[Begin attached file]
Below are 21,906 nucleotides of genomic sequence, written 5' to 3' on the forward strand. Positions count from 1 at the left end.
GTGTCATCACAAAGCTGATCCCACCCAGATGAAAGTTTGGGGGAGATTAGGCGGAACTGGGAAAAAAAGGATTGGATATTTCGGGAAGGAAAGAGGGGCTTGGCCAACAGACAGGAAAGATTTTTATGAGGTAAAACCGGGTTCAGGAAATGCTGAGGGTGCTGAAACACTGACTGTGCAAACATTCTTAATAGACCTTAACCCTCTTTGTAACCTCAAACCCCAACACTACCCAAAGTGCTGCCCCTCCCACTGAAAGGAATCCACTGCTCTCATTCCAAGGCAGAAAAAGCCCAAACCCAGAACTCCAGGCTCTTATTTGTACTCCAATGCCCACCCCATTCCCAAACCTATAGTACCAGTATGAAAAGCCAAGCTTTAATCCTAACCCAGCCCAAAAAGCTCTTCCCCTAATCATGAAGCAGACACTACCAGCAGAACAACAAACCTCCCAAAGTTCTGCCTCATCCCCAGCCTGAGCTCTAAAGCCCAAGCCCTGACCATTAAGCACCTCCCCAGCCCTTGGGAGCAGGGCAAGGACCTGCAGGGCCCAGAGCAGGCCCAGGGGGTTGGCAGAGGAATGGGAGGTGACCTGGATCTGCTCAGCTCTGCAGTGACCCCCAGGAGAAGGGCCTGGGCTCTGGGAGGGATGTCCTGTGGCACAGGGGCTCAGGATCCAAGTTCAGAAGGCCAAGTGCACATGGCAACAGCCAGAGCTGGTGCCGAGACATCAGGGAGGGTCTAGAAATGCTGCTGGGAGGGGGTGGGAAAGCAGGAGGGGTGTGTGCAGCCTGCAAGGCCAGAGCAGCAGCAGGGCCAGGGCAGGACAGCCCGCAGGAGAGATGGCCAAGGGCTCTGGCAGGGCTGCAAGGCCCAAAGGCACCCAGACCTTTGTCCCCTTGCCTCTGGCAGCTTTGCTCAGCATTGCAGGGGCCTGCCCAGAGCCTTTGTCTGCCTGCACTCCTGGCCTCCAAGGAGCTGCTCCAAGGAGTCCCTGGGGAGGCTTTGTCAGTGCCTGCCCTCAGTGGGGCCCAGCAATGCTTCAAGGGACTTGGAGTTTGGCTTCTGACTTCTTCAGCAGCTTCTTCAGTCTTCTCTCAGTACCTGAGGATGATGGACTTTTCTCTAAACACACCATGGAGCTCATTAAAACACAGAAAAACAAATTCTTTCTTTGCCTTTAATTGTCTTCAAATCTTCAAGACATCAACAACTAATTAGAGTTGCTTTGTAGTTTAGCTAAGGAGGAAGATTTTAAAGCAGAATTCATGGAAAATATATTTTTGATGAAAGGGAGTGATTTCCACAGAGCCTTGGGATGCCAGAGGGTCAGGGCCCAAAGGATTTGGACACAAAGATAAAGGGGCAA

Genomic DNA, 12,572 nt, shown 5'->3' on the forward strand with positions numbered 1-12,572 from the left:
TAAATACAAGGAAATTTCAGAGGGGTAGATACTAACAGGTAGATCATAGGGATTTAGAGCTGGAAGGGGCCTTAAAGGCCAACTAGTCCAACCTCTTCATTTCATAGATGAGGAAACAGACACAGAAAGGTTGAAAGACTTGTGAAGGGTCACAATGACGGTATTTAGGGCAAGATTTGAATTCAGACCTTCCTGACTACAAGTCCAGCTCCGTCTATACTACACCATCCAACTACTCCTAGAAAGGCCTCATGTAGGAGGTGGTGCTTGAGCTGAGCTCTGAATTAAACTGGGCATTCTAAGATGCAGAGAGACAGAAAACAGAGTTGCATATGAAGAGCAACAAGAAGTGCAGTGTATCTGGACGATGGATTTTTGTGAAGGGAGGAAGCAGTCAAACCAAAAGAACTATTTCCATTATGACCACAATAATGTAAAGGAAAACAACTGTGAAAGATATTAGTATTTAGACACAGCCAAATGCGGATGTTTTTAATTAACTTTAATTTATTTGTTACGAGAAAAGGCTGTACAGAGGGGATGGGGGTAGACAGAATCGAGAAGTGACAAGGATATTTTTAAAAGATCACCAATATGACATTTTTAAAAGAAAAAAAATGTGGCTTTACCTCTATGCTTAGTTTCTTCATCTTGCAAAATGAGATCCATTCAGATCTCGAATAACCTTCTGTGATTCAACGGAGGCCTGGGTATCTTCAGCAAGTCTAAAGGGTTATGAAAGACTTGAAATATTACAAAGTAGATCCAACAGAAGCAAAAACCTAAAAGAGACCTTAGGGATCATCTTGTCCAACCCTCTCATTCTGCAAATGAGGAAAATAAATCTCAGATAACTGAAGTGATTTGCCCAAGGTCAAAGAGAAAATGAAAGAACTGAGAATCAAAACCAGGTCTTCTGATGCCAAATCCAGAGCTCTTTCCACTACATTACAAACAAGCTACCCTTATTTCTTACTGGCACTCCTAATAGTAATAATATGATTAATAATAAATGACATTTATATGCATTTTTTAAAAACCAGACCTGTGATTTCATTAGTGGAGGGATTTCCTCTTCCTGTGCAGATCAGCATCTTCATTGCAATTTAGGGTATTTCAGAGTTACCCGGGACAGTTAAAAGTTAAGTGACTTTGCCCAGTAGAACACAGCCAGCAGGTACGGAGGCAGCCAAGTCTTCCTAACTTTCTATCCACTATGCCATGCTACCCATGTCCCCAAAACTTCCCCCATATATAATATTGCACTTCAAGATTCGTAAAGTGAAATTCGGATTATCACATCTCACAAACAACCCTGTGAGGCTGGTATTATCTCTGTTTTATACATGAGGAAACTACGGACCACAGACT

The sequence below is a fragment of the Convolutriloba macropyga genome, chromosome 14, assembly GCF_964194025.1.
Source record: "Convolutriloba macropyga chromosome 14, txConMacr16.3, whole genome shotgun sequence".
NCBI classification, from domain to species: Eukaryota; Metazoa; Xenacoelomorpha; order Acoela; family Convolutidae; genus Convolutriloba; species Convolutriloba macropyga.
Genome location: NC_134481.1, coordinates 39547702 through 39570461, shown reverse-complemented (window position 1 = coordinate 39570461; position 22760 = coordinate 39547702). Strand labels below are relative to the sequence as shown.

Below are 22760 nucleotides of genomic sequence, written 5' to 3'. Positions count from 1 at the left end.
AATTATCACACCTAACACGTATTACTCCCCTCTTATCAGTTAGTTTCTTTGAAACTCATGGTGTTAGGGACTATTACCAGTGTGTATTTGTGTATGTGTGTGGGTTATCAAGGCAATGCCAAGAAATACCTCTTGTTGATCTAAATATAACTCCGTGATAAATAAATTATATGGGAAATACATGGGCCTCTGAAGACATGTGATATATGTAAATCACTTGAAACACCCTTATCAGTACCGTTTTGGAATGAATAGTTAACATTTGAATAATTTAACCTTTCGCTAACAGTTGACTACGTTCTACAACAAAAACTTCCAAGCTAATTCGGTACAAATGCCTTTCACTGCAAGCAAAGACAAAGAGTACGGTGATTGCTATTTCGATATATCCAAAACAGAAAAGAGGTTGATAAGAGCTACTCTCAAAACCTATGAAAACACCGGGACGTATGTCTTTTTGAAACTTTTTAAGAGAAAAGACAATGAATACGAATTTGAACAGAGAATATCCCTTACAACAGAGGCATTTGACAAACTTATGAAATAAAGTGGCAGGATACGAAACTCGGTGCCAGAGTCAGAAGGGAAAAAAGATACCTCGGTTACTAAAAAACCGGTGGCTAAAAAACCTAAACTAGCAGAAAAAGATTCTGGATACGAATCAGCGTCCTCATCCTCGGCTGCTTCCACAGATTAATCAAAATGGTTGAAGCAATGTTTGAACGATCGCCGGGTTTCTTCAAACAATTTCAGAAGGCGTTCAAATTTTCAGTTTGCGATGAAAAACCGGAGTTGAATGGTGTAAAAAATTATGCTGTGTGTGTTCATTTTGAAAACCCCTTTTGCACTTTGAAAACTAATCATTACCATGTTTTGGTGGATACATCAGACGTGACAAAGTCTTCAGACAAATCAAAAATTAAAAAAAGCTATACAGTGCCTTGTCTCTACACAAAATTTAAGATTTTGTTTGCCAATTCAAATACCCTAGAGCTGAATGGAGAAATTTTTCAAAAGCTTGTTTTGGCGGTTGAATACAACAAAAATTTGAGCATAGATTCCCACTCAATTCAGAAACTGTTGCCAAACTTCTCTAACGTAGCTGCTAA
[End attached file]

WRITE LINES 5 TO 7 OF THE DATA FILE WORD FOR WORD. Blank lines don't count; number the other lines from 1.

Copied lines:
The sequence below is a fragment of the Convolutriloba macropyga genome, chromosome 14, assembly GCF_964194025.1.
Source record: "Convolutriloba macropyga chromosome 14, txConMacr16.3, whole genome shotgun sequence".
NCBI classification, from domain to species: Eukaryota; Metazoa; Xenacoelomorpha; order Acoela; family Convolutidae; genus Convolutriloba; species Convolutriloba macropyga.